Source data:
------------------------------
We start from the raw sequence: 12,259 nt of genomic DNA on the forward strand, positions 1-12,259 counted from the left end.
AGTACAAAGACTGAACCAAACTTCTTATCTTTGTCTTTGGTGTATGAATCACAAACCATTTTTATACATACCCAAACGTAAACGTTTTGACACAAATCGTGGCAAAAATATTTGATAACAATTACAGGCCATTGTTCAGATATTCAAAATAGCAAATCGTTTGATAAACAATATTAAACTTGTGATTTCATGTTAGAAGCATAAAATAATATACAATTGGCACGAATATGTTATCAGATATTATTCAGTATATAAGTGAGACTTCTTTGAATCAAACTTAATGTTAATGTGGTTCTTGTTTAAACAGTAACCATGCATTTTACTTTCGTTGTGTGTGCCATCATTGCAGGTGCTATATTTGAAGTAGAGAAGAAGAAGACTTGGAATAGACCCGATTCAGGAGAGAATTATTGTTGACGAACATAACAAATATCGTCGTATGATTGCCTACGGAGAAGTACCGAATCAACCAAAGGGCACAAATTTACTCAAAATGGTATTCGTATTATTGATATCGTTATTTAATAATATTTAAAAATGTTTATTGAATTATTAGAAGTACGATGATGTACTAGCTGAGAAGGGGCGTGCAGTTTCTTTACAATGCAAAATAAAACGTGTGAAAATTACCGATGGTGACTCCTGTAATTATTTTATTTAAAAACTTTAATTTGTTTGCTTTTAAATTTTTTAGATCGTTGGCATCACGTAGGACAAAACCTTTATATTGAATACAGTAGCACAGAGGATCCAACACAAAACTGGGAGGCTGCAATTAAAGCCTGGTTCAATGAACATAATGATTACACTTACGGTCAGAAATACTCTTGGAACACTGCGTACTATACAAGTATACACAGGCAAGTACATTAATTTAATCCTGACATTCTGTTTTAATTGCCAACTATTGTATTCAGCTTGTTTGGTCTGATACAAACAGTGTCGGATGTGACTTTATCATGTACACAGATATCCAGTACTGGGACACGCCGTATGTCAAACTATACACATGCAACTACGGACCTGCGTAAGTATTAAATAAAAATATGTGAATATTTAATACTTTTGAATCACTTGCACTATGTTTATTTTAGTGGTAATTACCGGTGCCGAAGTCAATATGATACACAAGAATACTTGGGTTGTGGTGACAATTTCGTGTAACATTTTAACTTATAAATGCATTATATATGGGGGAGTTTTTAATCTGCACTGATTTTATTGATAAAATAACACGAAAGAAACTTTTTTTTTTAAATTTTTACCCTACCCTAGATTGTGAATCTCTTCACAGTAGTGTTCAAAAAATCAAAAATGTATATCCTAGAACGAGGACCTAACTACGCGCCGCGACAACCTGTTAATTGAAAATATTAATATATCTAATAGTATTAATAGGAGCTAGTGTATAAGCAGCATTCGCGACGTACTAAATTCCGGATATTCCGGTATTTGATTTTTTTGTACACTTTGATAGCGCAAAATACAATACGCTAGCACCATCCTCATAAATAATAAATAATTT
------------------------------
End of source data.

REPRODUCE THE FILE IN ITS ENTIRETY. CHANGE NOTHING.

We start from the raw sequence: 12,259 nt of genomic DNA on the forward strand, positions 1-12,259 counted from the left end.
AGTACAAAGACTGAACCAAACTTCTTATCTTTGTCTTTGGTGTATGAATCACAAACCATTTTTATACATACCCAAACGTAAACGTTTTGACACAAATCGTGGCAAAAATATTTGATAACAATTACAGGCCATTGTTCAGATATTCAAAATAGCAAATCGTTTGATAAACAATATTAAACTTGTGATTTCATGTTAGAAGCATAAAATAATATACAATTGGCACGAATATGTTATCAGATATTATTCAGTATATAAGTGAGACTTCTTTGAATCAAACTTAATGTTAATGTGGTTCTTGTTTAAACAGTAACCATGCATTTTACTTTCGTTGTGTGTGCCATCATTGCAGGTGCTATATTTGAAGTAGAGAAGAAGAAGACTTGGAATAGACCCGATTCAGGAGAGAATTATTGTTGACGAACATAACAAATATCGTCGTATGATTGCCTACGGAGAAGTACCGAATCAACCAAAGGGCACAAATTTACTCAAAATGGTATTCGTATTATTGATATCGTTATTTAATAATATTTAAAAATGTTTATTGAATTATTAGAAGTACGATGATGTACTAGCTGAGAAGGGGCGTGCAGTTTCTTTACAATGCAAAATAAAACGTGTGAAAATTACCGATGGTGACTCCTGTAATTATTTTATTTAAAAACTTTAATTTGTTTGCTTTTAAATTTTTTAGATCGTTGGCATCACGTAGGACAAAACCTTTATATTGAATACAGTAGCACAGAGGATCCAACACAAAACTGGGAGGCTGCAATTAAAGCCTGGTTCAATGAACATAATGATTACACTTACGGTCAGAAATACTCTTGGAACACTGCGTACTATACAAGTATACACAGGCAAGTACATTAATTTAATCCTGACATTCTGTTTTAATTGCCAACTATTGTATTCAGCTTGTTTGGTCTGATACAAACAGTGTCGGATGTGACTTTATCATGTACACAGATATCCAGTACTGGGACACGCCGTATGTCAAACTATACACATGCAACTACGGACCTGCGTAAGTATTAAATAAAAATATGTGAATATTTAATACTTTTGAATCACTTGCACTATGTTTATTTTAGTGGTAATTACCGGTGCCGAAGTCAATATGATACACAAGAATACTTGGGTTGTGGTGACAATTTCGTGTAACATTTTAACTTATAAATGCATTATATATGGGGGAGTTTTTAATCTGCACTGATTTTATTGATAAAATAACACGAAAGAAACTTTTTTTTTTAAATTTTTACCCTACCCTAGATTGTGAATCTCTTCACAGTAGTGTTCAAAAAATCAAAAATGTATATCCTAGAACGAGGACCTAACTACGCGCCGCGACAACCTGTTAATTGAAAATATTAATATATCTAATAGTATTAATAGGAGCTAGTGTATAAGCAGCATTCGCGACGTACTAAATTCCGGATATTCCGGTATTTGATTTTTTTGTACACTTTGATAGCGCAAAATACAATACGCTAGCACCATCCTCATAAATAATAAATAATTT